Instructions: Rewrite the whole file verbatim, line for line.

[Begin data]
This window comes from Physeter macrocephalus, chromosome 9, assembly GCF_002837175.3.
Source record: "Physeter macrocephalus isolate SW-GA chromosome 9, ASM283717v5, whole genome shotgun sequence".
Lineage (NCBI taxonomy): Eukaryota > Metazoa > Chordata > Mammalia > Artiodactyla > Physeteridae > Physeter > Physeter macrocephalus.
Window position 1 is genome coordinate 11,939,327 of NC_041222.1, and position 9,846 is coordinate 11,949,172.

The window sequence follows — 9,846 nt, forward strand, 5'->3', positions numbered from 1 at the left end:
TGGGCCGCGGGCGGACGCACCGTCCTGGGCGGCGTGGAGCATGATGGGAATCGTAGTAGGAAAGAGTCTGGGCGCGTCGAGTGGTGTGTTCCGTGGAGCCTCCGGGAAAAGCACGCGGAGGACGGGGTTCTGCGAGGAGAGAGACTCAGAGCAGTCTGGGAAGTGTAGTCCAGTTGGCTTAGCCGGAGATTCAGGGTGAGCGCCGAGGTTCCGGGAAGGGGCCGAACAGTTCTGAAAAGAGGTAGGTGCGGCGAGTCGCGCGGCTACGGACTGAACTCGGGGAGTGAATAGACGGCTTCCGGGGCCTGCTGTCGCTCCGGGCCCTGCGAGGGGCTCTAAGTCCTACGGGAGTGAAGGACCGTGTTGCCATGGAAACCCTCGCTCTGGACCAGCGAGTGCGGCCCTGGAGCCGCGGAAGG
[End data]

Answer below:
This window comes from Physeter macrocephalus, chromosome 9, assembly GCF_002837175.3.
Source record: "Physeter macrocephalus isolate SW-GA chromosome 9, ASM283717v5, whole genome shotgun sequence".
Lineage (NCBI taxonomy): Eukaryota > Metazoa > Chordata > Mammalia > Artiodactyla > Physeteridae > Physeter > Physeter macrocephalus.
Window position 1 is genome coordinate 11,939,327 of NC_041222.1, and position 9,846 is coordinate 11,949,172.

The window sequence follows — 9,846 nt, forward strand, 5'->3', positions numbered from 1 at the left end:
TGGGCCGCGGGCGGACGCACCGTCCTGGGCGGCGTGGAGCATGATGGGAATCGTAGTAGGAAAGAGTCTGGGCGCGTCGAGTGGTGTGTTCCGTGGAGCCTCCGGGAAAAGCACGCGGAGGACGGGGTTCTGCGAGGAGAGAGACTCAGAGCAGTCTGGGAAGTGTAGTCCAGTTGGCTTAGCCGGAGATTCAGGGTGAGCGCCGAGGTTCCGGGAAGGGGCCGAACAGTTCTGAAAAGAGGTAGGTGCGGCGAGTCGCGCGGCTACGGACTGAACTCGGGGAGTGAATAGACGGCTTCCGGGGCCTGCTGTCGCTCCGGGCCCTGCGAGGGGCTCTAAGTCCTACGGGAGTGAAGGACCGTGTTGCCATGGAAACCCTCGCTCTGGACCAGCGAGTGCGGCCCTGGAGCCGCGGAAGG